David Trigg speaks to the London-based painter Matthew Krishanu, whose figurative paintings explore themes of childhood, religion and the legacies of colonialism.
Matthew was raised in Bangladesh in the 1980s, a formative period which has inspired several bodies of work, from paintings based on his childhood adventures with his brother, to his Mission series addressing his father’s role as a priest in the church of Bangladesh, and his House of God paintings, which depict church buildings in the Bengal landscape.
Matthew’s paintings of religious meetings, ceremonies and churches are painted in a simple and abbreviated style with thin washes of paint and bold, assertive marks. Yet his uncomplicated aesthetic belies a complex web of historical and cultural undercurrents that serve to problematise his beguiling images.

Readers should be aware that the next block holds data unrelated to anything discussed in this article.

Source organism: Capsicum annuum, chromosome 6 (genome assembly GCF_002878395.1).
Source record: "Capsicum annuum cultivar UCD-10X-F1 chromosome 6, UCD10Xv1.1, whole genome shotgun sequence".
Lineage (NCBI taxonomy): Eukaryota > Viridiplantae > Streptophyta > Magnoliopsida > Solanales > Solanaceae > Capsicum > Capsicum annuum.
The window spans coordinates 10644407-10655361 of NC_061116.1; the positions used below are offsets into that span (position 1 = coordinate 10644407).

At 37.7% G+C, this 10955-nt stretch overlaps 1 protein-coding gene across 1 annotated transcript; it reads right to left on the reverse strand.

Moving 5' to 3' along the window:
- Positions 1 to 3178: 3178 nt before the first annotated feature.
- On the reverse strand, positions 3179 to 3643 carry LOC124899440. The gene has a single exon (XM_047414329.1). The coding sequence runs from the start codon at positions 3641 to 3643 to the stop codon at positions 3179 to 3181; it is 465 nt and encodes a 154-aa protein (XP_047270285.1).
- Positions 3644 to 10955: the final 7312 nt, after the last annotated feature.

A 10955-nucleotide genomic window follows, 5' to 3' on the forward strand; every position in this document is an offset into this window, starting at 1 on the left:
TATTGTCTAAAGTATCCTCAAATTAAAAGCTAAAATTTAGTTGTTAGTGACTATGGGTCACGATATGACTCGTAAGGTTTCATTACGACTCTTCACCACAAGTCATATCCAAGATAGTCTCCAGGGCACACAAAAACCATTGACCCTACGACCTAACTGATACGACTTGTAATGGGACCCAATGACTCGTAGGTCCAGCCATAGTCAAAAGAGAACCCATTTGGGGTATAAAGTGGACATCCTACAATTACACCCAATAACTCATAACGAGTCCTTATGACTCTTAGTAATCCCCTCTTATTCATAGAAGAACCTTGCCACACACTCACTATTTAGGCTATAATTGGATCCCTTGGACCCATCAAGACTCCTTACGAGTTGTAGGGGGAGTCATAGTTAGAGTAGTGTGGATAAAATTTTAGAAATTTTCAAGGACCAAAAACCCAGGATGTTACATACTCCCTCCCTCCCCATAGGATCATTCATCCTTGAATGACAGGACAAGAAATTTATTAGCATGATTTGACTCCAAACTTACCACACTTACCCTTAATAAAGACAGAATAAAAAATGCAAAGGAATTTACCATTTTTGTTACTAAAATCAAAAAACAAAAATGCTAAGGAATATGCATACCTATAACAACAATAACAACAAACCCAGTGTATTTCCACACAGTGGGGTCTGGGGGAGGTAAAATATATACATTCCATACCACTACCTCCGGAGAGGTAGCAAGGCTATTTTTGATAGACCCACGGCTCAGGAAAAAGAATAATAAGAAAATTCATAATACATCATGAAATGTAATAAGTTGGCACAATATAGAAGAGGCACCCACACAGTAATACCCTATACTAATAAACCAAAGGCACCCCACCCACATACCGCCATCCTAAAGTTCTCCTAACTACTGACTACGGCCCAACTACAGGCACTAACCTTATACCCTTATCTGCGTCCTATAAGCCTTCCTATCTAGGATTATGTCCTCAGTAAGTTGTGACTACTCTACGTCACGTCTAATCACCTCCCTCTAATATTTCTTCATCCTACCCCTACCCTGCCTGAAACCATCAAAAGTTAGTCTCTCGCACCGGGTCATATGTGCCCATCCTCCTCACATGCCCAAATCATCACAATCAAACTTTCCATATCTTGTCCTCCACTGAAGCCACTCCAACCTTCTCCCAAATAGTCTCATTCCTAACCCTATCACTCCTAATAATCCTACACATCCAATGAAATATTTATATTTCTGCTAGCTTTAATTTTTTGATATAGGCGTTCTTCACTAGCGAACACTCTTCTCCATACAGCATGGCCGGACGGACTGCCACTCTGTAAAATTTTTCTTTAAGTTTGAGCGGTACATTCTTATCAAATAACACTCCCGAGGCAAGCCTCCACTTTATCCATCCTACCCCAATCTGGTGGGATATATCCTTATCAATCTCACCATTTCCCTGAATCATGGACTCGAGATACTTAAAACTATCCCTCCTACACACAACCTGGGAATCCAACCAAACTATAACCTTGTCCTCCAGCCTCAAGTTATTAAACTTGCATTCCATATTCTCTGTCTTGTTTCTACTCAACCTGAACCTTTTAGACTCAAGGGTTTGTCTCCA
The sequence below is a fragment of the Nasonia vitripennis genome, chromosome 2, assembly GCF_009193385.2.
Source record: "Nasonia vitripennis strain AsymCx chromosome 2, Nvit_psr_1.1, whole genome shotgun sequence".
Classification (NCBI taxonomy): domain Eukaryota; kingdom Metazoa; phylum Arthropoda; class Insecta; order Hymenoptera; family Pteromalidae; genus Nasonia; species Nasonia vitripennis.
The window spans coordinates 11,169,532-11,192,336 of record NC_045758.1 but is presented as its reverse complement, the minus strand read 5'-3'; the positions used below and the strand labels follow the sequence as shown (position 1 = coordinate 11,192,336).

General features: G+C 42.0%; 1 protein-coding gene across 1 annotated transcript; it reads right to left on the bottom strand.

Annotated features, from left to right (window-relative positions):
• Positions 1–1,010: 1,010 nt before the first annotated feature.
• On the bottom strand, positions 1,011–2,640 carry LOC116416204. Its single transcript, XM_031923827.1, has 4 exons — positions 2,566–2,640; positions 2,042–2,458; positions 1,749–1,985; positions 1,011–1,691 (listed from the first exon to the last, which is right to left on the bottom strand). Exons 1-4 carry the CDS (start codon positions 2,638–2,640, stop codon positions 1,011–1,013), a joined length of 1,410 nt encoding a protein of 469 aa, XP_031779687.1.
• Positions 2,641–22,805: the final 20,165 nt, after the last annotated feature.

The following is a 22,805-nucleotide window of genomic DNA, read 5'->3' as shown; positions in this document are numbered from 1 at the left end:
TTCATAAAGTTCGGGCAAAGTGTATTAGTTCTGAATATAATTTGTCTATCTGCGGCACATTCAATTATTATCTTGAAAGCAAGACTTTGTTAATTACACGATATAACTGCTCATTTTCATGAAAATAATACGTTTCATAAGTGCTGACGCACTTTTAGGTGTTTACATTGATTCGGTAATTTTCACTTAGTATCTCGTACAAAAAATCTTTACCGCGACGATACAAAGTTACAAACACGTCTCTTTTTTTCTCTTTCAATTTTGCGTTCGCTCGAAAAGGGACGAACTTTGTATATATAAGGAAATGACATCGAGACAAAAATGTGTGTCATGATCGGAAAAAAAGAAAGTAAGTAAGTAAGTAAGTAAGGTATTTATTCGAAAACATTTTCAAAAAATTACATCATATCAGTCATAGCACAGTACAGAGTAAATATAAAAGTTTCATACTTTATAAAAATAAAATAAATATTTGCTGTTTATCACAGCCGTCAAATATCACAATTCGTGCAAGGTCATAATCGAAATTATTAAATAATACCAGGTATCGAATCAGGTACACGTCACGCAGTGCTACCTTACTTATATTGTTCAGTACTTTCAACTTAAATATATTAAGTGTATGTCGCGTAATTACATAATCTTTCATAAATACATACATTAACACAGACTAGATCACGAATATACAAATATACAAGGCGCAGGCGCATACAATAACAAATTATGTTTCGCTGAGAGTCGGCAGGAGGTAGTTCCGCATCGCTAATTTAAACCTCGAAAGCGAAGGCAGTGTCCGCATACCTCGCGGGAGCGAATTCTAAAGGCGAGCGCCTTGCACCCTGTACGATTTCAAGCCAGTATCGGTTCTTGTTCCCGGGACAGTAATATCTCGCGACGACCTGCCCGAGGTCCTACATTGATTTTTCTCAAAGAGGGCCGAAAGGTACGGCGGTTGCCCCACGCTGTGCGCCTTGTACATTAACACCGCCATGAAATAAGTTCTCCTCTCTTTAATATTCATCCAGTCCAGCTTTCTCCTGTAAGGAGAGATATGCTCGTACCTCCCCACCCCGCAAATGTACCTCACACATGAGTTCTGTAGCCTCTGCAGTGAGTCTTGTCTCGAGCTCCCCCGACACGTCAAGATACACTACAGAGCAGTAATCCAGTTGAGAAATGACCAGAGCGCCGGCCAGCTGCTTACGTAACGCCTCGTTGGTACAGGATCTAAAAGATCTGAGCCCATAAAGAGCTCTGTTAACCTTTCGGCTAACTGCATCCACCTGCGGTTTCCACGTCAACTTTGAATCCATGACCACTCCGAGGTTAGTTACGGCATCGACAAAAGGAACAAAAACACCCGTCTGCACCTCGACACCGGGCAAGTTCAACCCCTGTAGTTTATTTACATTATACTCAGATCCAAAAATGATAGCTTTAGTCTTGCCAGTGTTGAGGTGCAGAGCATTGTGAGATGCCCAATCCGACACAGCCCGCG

Matthew’s interest in making paintings about religion led to his Religious Workers series, created for the Southbank Centre’s Everyday Heroes exhibition in autumn 2020, which responded to the Covid-19 pandemic with a vivid outdoor celebration of key and frontline workers.
Whether addressing religion, the legacies of Western imperialism, or the history of religious art, his works resist polemics, instead inviting conversation and contemplation.
Matthew’s first monograph will be published by Anomie Publishing in spring 2023: www.anomie-publishing.com/matthew-krishanu/